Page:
Retailers anticipate bigger crowds this week and next based on traffic patterns over the last several years. Merchants could help generate traffic by unleashing price promotions, though Klein said that's not in Macy's agenda. So far, retailers don't appear to be panicky. Last week in major newspapers, ads seemed as equally weighted on promoting gifts, such as watches fragrance and cosmetics, as on price breaks. Nordstrom ran full-page ads to promote its gift card, while Lord & Taylor advertised 50 percent off a lot of outerwear, and cashmere sweaters sliced from between $120 and $130 to $69.99. Saks Fifth Avenue offered 30 to 50 percent off a selection of furs. Bloomingdale's advertised slightly higher savings on furs and its biggest sweater sale of the season at 25 percent off. Macy's ran discounts primarily in the 50 range for many gifts.
Some stores are getting a lift from early spring and resort selling. Jim Gold, president and ceo of Bergdorf Goodman, said, "We are seeing a lot of local and foreign clients and they are reacting just as we hoped to early spring deliveries," which started to roll into the store in the second half of November.
Gold said about one-third of the ready-to-wear has transitioned to spring. "The designers continue to place greater and greater emphasis on early deliveries. We love to take advantage of the holiday traffic and our core clients are interested in full-price, new receipts. Our rtw business has been very strong," as have shoes, jewelry and handbags, he said.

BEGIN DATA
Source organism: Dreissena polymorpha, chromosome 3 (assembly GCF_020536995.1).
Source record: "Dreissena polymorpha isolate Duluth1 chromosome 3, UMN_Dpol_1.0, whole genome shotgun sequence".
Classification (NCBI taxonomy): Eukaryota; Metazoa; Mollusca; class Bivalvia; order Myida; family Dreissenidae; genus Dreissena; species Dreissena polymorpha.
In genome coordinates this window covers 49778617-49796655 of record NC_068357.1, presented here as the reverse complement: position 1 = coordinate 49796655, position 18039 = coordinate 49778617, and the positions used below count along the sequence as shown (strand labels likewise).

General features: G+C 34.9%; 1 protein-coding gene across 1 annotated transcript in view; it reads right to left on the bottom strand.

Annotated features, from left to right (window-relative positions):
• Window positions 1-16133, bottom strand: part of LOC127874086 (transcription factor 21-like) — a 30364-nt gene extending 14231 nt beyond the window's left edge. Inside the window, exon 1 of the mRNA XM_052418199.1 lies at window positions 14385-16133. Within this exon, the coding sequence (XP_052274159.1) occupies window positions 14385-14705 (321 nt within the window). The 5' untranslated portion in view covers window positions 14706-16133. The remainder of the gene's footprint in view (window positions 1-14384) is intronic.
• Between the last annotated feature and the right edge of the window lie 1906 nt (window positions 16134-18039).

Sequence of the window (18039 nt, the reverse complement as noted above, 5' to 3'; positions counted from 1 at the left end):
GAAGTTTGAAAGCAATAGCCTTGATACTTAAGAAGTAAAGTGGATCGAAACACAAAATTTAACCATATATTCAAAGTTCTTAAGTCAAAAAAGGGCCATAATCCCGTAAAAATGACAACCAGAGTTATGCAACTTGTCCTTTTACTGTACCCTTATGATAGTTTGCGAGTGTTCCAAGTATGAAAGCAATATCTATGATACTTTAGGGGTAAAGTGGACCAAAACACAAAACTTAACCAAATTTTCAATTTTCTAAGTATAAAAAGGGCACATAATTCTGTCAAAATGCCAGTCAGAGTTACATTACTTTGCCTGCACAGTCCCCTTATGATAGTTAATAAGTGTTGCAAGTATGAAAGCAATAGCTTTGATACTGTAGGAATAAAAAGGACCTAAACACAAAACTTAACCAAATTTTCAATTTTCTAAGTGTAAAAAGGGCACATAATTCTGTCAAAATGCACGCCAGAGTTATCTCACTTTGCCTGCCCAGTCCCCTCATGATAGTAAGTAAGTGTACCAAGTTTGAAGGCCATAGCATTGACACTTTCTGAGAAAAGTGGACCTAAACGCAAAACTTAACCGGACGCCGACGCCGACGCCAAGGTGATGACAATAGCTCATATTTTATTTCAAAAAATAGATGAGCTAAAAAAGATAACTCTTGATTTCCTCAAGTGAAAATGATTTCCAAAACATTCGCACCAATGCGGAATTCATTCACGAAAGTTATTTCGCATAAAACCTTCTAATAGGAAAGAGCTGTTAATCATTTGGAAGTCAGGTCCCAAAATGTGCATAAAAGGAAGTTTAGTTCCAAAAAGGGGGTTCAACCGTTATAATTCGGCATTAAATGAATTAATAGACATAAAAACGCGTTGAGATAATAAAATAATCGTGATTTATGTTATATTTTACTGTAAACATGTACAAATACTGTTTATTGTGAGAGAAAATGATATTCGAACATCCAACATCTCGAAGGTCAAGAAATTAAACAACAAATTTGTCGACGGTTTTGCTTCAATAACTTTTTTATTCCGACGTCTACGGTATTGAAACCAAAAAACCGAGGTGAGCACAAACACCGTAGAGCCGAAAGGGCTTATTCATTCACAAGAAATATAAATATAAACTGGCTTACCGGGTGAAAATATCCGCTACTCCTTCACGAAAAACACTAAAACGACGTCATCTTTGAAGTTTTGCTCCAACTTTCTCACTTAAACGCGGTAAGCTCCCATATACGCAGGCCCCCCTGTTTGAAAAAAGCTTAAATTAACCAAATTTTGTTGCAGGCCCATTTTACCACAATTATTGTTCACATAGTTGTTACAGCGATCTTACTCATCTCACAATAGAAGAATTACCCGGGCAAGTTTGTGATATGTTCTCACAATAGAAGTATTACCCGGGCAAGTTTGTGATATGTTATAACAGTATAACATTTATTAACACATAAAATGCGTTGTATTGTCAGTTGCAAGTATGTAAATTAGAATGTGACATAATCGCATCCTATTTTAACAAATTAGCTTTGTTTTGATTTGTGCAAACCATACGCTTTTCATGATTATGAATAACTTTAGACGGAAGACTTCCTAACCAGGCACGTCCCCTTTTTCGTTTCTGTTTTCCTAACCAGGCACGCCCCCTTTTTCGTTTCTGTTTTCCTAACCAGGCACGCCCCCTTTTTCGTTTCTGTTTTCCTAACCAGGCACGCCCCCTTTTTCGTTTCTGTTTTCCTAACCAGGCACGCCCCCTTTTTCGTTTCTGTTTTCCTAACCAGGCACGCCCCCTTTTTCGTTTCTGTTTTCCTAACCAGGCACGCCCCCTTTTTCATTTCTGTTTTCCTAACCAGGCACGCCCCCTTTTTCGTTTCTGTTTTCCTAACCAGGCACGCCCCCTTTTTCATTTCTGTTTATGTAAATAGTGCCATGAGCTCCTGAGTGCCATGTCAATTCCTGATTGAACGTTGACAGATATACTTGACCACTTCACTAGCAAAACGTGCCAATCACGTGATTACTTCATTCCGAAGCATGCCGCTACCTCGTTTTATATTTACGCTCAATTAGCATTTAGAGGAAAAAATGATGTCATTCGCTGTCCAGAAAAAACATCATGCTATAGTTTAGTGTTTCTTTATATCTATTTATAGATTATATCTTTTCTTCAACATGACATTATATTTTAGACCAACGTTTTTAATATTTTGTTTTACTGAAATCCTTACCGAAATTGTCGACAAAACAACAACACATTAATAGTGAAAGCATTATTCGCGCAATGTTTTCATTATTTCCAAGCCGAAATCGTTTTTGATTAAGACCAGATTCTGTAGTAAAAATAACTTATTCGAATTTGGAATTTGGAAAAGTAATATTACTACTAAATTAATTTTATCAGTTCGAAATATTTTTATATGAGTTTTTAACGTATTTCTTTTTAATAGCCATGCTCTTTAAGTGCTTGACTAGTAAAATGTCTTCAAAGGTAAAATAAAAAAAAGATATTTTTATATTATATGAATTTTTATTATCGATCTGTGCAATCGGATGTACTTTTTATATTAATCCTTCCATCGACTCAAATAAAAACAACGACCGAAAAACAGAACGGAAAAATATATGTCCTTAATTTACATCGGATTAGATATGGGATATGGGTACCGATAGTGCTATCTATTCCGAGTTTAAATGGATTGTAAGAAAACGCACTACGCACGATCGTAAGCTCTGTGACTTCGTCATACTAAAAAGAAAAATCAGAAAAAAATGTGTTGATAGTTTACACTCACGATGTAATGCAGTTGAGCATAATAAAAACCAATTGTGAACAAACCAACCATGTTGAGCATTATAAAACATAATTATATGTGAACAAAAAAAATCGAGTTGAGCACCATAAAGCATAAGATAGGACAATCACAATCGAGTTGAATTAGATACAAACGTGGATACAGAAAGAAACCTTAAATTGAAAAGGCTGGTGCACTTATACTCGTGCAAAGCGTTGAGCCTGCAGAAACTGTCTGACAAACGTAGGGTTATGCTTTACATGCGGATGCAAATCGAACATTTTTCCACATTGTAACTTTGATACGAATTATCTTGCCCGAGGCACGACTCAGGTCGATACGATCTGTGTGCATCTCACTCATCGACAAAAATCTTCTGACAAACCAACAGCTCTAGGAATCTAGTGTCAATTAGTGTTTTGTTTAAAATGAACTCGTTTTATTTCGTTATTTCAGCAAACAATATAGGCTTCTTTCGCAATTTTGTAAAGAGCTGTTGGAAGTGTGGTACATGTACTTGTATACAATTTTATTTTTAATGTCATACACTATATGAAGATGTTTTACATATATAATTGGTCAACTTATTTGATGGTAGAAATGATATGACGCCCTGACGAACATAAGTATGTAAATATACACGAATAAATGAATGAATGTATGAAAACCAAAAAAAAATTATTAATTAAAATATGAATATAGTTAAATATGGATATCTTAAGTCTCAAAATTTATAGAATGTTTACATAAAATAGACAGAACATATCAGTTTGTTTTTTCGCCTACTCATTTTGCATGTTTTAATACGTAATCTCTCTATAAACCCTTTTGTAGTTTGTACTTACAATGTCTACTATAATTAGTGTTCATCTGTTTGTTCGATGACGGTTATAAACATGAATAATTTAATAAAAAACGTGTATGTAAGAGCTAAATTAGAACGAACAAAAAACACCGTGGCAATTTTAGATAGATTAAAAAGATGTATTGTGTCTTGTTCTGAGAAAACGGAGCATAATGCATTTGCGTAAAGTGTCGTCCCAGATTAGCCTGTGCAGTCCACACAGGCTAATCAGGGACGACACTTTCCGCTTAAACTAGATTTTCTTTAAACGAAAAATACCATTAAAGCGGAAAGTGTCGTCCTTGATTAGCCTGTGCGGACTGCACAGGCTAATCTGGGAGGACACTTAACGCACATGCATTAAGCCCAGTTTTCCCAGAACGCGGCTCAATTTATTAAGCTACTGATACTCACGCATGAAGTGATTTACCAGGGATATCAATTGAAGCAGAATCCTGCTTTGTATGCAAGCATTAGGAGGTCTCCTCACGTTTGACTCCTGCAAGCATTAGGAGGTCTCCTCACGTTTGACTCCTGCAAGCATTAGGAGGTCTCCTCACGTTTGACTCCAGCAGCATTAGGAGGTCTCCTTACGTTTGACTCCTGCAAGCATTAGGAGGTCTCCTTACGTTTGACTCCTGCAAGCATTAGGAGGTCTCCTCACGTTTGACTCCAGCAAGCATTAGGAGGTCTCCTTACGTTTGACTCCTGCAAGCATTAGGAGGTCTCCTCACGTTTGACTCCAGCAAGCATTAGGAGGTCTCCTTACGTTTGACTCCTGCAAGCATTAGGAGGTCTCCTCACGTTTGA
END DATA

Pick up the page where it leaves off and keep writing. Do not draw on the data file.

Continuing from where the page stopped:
Holt Renfrew, Canada's luxury chain, is having a similar experience. "In women's rtw with our new resort receipts, we've had some terrific selling from Marni, Prada, Etro, Giorgio Armani and Akris Punto," said president Caryn Lerner. "Our resort sell-throughs are averaging 10 to 15 percent per week. Most of the goods hit between the last two to three weeks." About 25 percent of the designer floor has transitioned to spring, she said.For the season overall, Lerner acknowledged that retailing generally is tough. "But we're actually having a pretty decent holiday season. Last week, our business was up over 15 percent, and for the month, we're running close to 15 percent, so we really aren't complaining."
Mark Montagna, analyst at CL King & Associates, sees some moderate retailers also selling spring. "Retailers positioned for gift card selling want to have spring product in the stores this week because of [potential] full-price selling next week. Gift card [holders] tend to spend more at full price than those using their own credit cards."